As more and more enterprises endeavor to move from a centralized, command and control structure to more agile and decentralized business units, the biggest constraint felt by many is the way financial control is exercised via traditional budgeting and budgetary control. At the Digital Pan Asian FP&A Board, the panel of four high-profile speakers discussed the challenges, learnings and benefits of moving from traditional to better and beyond budgeting.
The article starts with an introduction to the beyond budgeting concept, lists practical aspects learnt from Roche Australia’s experience and explains how technology can be leveraged in this process.
Fig 1. Results of the webinar poll #1 (among participants)
Why is traditional budgeting becoming irrelevant?
Rikard Olsson, Managing Director at Beyond Budgeting Roundtable, explained how the current traditional budgetary control system was devised in an era that was far different from the times we currently live in.
The traditional budget system used by most companies today was founded almost a century ago. The basis of this system was that there is a center of power with the top leadership and then based on their intelligence, targets are decided once a year, then these are broken down by the lowest level of control points and then monitored for adherence. Variance analysis plays a crucial role in the analysis and every month/quarter variances by factory, product, business units etc. were done by controllers vis-à-vis the budget and the rewards and recognition would flow in sync with this.
However, with the business and competitive landscape changing rapidly, the old way of working is being found very restrictive. Despite doing a good job vs the fixed budget, companies were not being successful at the end of the year due to the changes around it. It further creates a silo mentality of “spend or lose”, local optimums vs global benefits, sub-optimal allocation of resources and an extremely slow response to changes as everything is stuck when finance stops an investment as it is not budgeted.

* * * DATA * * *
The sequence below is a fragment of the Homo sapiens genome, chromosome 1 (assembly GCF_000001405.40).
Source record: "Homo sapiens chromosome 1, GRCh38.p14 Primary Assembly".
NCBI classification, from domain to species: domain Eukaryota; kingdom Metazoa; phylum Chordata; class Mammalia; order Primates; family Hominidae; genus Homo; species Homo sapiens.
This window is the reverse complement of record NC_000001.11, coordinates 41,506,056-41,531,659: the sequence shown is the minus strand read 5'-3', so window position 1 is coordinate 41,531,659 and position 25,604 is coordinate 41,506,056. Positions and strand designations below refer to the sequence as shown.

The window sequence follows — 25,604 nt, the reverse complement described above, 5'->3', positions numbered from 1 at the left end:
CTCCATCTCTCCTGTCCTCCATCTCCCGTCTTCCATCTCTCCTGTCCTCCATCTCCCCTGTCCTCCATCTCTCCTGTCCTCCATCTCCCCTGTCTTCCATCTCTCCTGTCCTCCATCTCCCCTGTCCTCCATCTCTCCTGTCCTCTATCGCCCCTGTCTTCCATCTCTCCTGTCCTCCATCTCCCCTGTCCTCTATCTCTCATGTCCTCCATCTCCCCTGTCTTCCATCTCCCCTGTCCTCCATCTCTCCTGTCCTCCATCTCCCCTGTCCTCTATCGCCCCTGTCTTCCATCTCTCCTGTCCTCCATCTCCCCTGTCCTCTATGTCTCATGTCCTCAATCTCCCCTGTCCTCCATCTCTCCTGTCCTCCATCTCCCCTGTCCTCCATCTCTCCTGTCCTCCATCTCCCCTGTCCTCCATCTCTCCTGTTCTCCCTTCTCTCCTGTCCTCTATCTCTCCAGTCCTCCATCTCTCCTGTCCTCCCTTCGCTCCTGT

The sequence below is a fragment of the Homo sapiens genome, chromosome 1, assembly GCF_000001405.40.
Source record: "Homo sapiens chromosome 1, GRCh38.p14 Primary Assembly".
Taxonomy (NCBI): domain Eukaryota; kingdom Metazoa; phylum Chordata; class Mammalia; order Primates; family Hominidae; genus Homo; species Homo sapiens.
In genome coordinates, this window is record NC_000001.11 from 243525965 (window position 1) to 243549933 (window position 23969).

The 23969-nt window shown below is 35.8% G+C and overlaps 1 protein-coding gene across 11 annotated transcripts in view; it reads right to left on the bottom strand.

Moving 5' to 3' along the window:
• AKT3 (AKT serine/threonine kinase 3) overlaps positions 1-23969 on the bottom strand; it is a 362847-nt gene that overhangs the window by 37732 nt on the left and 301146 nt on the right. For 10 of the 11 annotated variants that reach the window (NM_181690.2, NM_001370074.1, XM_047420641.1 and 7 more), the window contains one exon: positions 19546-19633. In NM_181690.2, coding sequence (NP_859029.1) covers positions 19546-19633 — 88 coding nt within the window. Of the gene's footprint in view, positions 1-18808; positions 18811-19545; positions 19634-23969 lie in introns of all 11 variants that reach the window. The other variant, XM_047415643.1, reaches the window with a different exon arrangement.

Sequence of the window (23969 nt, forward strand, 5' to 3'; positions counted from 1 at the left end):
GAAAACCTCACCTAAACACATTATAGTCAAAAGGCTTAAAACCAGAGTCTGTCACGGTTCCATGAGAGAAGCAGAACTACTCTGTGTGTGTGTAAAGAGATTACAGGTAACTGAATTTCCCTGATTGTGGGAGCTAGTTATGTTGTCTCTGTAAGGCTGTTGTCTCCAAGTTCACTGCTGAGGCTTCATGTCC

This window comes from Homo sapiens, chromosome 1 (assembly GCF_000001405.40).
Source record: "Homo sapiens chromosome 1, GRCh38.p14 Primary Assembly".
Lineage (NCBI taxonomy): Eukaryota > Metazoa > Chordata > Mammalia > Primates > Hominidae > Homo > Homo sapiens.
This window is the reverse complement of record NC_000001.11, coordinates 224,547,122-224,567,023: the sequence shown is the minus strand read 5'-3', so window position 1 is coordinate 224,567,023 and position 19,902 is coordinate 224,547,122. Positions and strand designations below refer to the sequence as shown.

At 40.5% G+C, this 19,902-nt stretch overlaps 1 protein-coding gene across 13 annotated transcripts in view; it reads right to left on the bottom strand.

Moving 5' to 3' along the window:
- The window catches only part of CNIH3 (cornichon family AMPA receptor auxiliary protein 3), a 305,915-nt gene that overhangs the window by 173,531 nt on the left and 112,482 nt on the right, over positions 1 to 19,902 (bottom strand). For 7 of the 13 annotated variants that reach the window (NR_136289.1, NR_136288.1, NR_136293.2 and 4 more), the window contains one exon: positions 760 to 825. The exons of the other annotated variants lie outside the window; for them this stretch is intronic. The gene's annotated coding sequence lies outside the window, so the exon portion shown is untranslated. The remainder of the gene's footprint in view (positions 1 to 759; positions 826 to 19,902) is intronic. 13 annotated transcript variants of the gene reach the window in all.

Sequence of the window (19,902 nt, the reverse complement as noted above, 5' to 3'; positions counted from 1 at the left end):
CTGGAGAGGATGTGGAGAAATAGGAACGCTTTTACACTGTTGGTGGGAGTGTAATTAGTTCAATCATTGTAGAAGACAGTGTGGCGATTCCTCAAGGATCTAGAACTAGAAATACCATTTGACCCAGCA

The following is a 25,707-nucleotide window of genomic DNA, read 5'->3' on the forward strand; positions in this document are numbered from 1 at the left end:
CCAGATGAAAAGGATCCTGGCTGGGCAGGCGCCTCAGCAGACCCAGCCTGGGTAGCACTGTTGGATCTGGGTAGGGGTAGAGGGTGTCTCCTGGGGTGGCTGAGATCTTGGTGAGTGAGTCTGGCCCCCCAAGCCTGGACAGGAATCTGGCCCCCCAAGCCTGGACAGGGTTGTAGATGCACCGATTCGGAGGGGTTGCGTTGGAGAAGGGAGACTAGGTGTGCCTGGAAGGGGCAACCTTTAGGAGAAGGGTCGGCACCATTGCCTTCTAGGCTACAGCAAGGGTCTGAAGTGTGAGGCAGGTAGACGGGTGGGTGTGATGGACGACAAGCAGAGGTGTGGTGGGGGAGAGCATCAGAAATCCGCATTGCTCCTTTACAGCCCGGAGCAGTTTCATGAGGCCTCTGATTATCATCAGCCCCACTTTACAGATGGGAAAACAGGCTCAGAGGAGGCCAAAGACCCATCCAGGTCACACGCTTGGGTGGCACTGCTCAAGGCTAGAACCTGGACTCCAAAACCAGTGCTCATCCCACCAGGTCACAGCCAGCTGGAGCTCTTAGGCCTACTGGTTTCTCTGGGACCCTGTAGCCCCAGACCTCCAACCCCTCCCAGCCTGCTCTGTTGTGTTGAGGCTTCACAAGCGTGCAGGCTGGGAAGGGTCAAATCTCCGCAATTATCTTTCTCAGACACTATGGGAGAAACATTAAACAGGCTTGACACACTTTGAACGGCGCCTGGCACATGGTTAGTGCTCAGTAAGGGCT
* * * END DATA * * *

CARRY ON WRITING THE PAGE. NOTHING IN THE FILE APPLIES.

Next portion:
The below table shows the basic principle of “Beyond Budgeting”. For finance, the right side is the more relevant aspect to focus upon.
A few prerequisites of beyond budgeting that need to be taken care of are as follows
- Dependence on an annual (or calendar based) budget cycle should be avoided. This provides managers with flexible forecasting cycles instead that are aligned with new events in your industry to cover the specific new opportunities/risks that have arisen.
- Fixed targets should be abandoned. The targets have to keep moving in sync with the latest changes in the landscape. This ensures that the targets are realistic and relevant.
- The planning and forecasting cycles should be de-politicized. People should be encouraged to come up with their ideas and involvement at different levels is set by the company strategy.
- Resource allocations should not be based on the once-a-year budget assumptions. They need to be dynamic and flexible to move between products and geographies depending on the changing circumstances.
- Performance evaluation should be based on holistic achievements of targets and not based on full or over achievement of an independent unit. Rewards should be against relative performance by competition and not based on fixed targets.
- There needs to be a clear movement from variance analysis to trend analysis. Currently, the focus shifts to business acumen from a pure financial acumen as finance is required to understand the drivers of the business and how they interact with each other.
Fig 2. Results of the webinar poll #2 (among participants)
Beyond budgeting: Experiences and lessons from Roche Pharmaceuticals, Australia